Hi my name is Aaron Henes, I am a small group leader and friend of Rob. Rob asked me to answer an email surrounding the Christian view of war and post the contents on the Saturday Night Blog. What follows is the main section of that email.
There is no one passage in the Bible that definitively, or even directly, deals with the issue of war. What we are left with is trying to deductively take different portions of Scripture and distill them into a Christian worldview. This is what we will try to do now.
History of the Debate:
War has been a part of human existence as far back as there is recorded history and theologians have wrestled through this thorny question for almost that long. Two camps have emerged: the first is the pacifist and the second is what I will call the just war camp. In my opinion, we must live as Christians in the tension that these two camps create. Looking at the Bible, we have a transition from the Old Testament where it was perfectly acceptable to love one’s friends and hate one’s enemies to the New Testament where Jesus commands his follows to love one’s enemies.
The Pacifist Camp:
This camp sites this scripture in addition to the entire Sermon on the Mount where Jesus blesses the peacemakers, who are called the sons of God. Finally, we have the command that vengeance is God’s and not ours. Some of those who take this position are quick to point out that pacifism is not passive. A pacifist can stand up for what he or she believes, and actively engage evil in the many places it can be found. There are some pacifists who believe that non-lethal physical action is sometimes very necessary.
The Just War Camp:
There are those who believe that while war is never desired, it can be justified. I think the most powerful argument that comes out of this camp is from the beginning of Romans 13. In context, Paul is stating that we should submit to governing authorities because they have been established by God and have been given the legitimate use of violence to promote what is good and punish what is evil. The governments of the world are instituted in part to promote the good of its citizens and to that end they have the responsibility of protecting their citizens from those who would harm them in both domestic and foreign areas. Augustine was the first who articulated the conditions that would result in a just war. These include the idea that it cannot be a war for vengeance, unrelenting violence, or lust for power. We must be peacemakers, and while we cannot seek peace in order to be at war, we can go to war to have peace. Even in war, we must be conscious that our goal is not to annihilate the enemy, but to ultimately bring them peace, as well. From what seems to be at best an oxymoron, we have developed the idea of the protection of non-combatants, the concept of a proportional response, and the final choice being violence as a last resort. This Christian worldview does offer a stark contrast to the third worldview that is not usually discussed, but assumed all to often: one where all is fair in war.
The Ten Commandments and Warriors:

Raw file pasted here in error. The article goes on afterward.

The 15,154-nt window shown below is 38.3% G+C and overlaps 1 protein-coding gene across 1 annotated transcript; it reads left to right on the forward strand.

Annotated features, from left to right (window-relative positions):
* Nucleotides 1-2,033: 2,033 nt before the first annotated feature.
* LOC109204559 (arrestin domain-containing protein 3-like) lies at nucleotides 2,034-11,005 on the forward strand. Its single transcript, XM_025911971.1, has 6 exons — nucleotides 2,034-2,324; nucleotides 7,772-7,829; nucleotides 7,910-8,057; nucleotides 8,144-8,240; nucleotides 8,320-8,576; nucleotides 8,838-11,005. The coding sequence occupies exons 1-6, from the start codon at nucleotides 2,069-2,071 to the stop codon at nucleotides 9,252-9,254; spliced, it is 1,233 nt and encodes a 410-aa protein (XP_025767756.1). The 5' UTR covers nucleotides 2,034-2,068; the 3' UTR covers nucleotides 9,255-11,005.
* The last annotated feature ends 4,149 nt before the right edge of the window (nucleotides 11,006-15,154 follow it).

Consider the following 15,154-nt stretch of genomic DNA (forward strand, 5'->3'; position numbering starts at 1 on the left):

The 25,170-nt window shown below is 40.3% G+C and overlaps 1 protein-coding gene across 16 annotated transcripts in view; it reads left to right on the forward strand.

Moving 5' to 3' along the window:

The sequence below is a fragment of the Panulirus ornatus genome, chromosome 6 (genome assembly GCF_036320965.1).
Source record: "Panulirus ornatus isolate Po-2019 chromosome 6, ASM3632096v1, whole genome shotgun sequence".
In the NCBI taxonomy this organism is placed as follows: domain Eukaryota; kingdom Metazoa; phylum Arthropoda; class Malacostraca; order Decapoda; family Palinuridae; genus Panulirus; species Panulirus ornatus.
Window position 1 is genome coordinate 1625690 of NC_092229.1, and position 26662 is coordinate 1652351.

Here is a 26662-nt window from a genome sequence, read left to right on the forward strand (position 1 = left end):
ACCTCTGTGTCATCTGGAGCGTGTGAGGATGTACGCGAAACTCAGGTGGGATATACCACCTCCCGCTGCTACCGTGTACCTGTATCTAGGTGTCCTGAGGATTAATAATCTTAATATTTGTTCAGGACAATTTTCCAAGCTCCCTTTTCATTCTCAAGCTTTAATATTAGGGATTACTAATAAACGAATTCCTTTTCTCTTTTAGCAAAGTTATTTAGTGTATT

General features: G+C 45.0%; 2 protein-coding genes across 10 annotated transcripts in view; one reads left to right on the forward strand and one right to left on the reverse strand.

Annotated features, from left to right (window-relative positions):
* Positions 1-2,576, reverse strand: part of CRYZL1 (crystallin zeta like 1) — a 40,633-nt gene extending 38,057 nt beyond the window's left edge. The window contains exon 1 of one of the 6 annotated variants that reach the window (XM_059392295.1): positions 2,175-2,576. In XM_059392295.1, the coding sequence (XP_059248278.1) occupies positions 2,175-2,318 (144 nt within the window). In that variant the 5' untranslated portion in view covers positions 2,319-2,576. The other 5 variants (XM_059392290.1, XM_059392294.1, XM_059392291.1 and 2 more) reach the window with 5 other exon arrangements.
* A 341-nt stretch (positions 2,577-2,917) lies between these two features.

The answer to those who would point to the Ten Commandments as a reason for not engaging in war is that most scholars understand that the Hebrew word used there is to murder, rather than the English translation of kill. God commands wars and even raises up nations to serve as His instrument of judgment. In Habakkuk, God is clear that there are rules in war and punishes the nation who violates these rules even as He sends them to punish Israel. In addition, we have godly men and women who make war and are commended by God for their virtue in both the Old and New Testaments: Abraham, Moses and David were all warriors and are our heroes of the faith. Cornelius was a warrior and was singled out by God to hear the gospel as one of the first gentile believers. Soldiers asked John the Baptist directly how they should live their lives and were not told to quit their posts.
On a Personal Level:
So what are we to make of the command to love our enemy, not resist an evil person and to turn the other cheek? Honestly, every Christian must wrestle through these issues on a personal level. War and violence is ugly even in its justified form, but loving our enemy does not mean that we allow that enemy to have free rein to harm others. A judge can love his daughter even as he is forced to condemn her to jail for a mistake made. However, not resisting an evil person and turning the cheek is an opportunity for one’s enemy to leave satisfied and to not give occasion for a fight. As Paul says, as far as it depends on you, live at peace with all those around you. This does not necessarily mean that we submit to every and any torture that an evil person would seek to inflict on us or the world. Jesus chose carefully the time and place where we submitted to death and other times He escaped from such abuse.
Overall, I hope that I have shown that there is biblical support for pacifism and for the idea of a just war. I fall in to the latter camp because I believe that one of the roles of government is to protect its citizens and work towards peace, which in our fallen world, sometimes means war. Those in our country who voluntarily choose to live by the sword have to make peace with the idea that they may very likely die by the sword. Those men and women who do serve to protect us deserve our honor and respect and in my opinion, may serve in the military as Christians with a clear conscience.
Here is a well-written pamphlet on why Christians can serve in the military. I apologize that after a quick Google search I did not find a similarly well written piece to defend the other side of the debate.